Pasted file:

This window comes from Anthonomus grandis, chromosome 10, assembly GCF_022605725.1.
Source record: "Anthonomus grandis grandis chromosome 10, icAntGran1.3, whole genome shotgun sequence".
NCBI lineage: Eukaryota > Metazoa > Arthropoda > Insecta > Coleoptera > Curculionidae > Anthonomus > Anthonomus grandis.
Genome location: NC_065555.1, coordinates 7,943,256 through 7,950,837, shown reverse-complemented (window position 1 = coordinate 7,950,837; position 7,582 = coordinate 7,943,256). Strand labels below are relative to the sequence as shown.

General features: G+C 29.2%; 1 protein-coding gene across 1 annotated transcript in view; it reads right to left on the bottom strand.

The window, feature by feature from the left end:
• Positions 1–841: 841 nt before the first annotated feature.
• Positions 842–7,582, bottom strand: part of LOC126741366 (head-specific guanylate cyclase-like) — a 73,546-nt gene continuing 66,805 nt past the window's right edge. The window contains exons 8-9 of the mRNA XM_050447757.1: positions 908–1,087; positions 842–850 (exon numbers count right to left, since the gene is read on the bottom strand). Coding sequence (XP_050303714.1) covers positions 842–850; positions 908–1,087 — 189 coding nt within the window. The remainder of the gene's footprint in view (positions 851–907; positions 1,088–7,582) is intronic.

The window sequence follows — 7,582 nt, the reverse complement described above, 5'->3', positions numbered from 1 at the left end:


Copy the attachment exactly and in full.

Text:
This window comes from Anthonomus grandis, chromosome 10, assembly GCF_022605725.1.
Source record: "Anthonomus grandis grandis chromosome 10, icAntGran1.3, whole genome shotgun sequence".
NCBI lineage: Eukaryota > Metazoa > Arthropoda > Insecta > Coleoptera > Curculionidae > Anthonomus > Anthonomus grandis.
Genome location: NC_065555.1, coordinates 7,943,256 through 7,950,837, shown reverse-complemented (window position 1 = coordinate 7,950,837; position 7,582 = coordinate 7,943,256). Strand labels below are relative to the sequence as shown.

General features: G+C 29.2%; 1 protein-coding gene across 1 annotated transcript in view; it reads right to left on the bottom strand.

The window, feature by feature from the left end:
• Positions 1–841: 841 nt before the first annotated feature.
• Positions 842–7,582, bottom strand: part of LOC126741366 (head-specific guanylate cyclase-like) — a 73,546-nt gene continuing 66,805 nt past the window's right edge. The window contains exons 8-9 of the mRNA XM_050447757.1: positions 908–1,087; positions 842–850 (exon numbers count right to left, since the gene is read on the bottom strand). Coding sequence (XP_050303714.1) covers positions 842–850; positions 908–1,087 — 189 coding nt within the window. The remainder of the gene's footprint in view (positions 851–907; positions 1,088–7,582) is intronic.

The window sequence follows — 7,582 nt, the reverse complement described above, 5'->3', positions numbered from 1 at the left end: